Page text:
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Postcard Killers Paperback – 18 Aug 2011

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Product details

  • Paperback: 528 pages
  • Publisher: Arrow (18 Aug 2011)
  • Language: English
  • ISBN-10: 0099550059
  • ISBN-13: 978-0099550051
  • Product Dimensions: 12.9 x 3.3 x 19.8 cm
  • Average Customer Review: 3.8 out of 5 stars  See all reviews (103 customer reviews)
  • Amazon Bestsellers Rank: 58,822 in Books (See Top 100 in Books)

More About the Author

James Patterson is one of the best-known and biggest-selling writers of all time. He is the author of some of the most popular series of the past decade: the Women's Murder Club, the Alex Cross novels and Maximum Ride, and he has written many other number one bestsellers including romance novels and stand-alone thrillers. James is passionate about encouraging both adults and children alike to read. This has led to him forming a partnership with the National Literacy Trust, an independent, UK-based charity that changes lives through literacy. He lives in Florida with his wife and son.

Product Description

Amazon Review

Many people are curious as to why thriller writer James Patterson feels obliged to write so many novels in tandem with other (less well-known) writers. After all, runs the argument, Patterson is so comfortably ahead of most of his rivals in both sales and popular acclaim that it is a mystery as to why he feels the need to dilute the Patterson brand any further. Of course, a part of this reaction against the co-authored Patterson novels is due to a feeling that while Patterson's name may be in the larger font on the jacket, it may be his co-author who has done more of the work. This is not the place to debate such arguments, but with the appearance of Postcard Killers, a new element has been introduced into the mix. In this case, Patterson's co-author is not a writer-for-hire with whom the reader may not be very familiar, but a considerable novelist in her own right -- the talented Swedish writer Liza Marklund, already celebrated for her own highly individual novels (which are, in fact, quite unlike those of James Patterson). So what results have this ill assorted duo come up with in their first collaboration?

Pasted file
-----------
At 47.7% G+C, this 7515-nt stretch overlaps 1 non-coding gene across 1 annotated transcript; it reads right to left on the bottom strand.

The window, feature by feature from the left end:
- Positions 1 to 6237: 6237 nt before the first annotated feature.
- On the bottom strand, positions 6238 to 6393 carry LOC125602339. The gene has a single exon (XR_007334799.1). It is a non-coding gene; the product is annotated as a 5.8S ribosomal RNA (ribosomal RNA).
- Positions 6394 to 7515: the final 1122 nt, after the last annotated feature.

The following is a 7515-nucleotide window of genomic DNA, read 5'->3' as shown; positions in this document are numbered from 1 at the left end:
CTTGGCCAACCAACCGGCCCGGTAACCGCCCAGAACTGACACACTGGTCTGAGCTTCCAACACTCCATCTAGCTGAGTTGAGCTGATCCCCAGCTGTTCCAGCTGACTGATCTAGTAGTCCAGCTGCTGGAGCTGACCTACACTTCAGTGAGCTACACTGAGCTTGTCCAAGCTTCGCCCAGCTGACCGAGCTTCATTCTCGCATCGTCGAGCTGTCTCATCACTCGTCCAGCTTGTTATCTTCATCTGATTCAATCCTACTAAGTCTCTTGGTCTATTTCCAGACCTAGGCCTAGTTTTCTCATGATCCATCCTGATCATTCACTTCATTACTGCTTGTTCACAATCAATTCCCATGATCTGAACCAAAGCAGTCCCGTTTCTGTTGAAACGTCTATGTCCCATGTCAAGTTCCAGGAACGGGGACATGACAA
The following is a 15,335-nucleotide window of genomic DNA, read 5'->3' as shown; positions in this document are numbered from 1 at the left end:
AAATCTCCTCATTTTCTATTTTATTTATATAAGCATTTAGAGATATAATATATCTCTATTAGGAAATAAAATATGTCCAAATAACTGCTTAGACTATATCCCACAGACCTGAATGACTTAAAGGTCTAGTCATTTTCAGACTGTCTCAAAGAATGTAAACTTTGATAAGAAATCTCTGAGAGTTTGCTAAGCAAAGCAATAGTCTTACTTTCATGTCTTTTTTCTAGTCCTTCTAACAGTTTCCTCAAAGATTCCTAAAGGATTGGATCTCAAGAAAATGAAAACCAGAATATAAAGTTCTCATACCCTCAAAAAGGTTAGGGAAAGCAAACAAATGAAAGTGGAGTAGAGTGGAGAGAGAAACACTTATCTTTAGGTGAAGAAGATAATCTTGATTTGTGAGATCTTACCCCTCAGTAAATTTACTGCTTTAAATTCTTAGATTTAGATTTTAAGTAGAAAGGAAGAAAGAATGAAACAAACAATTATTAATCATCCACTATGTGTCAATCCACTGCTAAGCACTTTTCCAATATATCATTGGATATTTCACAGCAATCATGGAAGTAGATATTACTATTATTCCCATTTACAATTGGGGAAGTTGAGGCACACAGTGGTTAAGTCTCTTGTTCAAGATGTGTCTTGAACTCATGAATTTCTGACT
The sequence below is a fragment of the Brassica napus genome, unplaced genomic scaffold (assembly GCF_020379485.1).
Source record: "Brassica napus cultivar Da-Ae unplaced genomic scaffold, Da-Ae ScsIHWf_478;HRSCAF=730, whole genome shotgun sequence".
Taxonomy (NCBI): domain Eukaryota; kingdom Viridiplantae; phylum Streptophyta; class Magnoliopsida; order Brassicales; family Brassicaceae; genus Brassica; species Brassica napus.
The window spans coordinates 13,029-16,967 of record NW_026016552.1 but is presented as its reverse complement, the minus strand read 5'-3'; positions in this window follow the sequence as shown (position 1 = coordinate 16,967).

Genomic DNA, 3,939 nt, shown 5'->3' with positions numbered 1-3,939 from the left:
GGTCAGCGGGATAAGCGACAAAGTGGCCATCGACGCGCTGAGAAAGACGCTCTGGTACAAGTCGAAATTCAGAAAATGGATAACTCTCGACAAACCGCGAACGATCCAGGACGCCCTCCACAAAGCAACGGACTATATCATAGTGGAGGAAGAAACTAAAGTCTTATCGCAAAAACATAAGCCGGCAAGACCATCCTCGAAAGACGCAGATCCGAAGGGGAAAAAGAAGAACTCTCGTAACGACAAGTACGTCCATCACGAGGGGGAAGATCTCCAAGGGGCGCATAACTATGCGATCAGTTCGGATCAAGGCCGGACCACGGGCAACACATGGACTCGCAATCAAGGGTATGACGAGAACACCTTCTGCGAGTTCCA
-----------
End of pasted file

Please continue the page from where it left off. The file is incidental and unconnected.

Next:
Jacob Kanon is a New York detective who has decided to take the grand tour; but for different reasons from most people. As he visits some of Europe's most beautiful and historic cities, his response is very different to that of the average tourist. Everything Jacob sees is refracted through a dark search; he is looking through the eyes of the murderer of his daughter, Kimmy, who was killed with her fiancée in Rome. Jacob is aware that other murders have followed this, all involving young couples in such cities as Salzburg, Athens, Madrid and Paris. The one element that connects the various killings is a postcard sent to a local newspaper. It's up to the New York detective to join forces with a Swedish journalist, Dessie Larsson -- in receipt of a postcard from Stockholm -- before more couples die.

The partnership in the novel here -- between an American and a Swede -- is obviously echoed in the literary partnership that produced the book itself. Interestingly, while reading Postcard Killers, it is not always clear cut where Patterson ends and Marklund begins -- perhaps a deliberate strategy on the part of the co-authors. Certainly, the book is markedly different from most portmanteau Patterson novels, though some Marklund fans may wish that she had more of a marked input into the novel. But perhaps the principal market here will be admirers of James Patterson, and they are likely to feel that they have got their money's worth. --Barry Forshaw --This text refers to the Hardcover edition.


APPLAUSE FOR JAMES PATTERSON: "The Man Who Can't Miss."-- "Time" "Lev Grossman " --This text refers to an out of print or unavailable edition of this title.

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Customer Reviews

3.8 out of 5 stars

Most Helpful Customer Reviews

31 of 34 people found the following review helpful By Best Crime Books TOP 500 REVIEWER on 8 Sep 2010
Format: Hardcover Verified Purchase
James Patterson seems to continually disappoint me these days. It's bad enough that I hated his last two books, but this one is only marginally better. Many people are die hard Patterson fans and until quite recently I would have also put myself in that category. Unfortunately, I am now becoming very cynical when it comes to any book he has co-written.

This particular book I was actually looking forward to due to many reasons. The first is that he has never co-written with author before; and secondly because Lisa Marklund is a successful author in her own right. Once again I have been let down.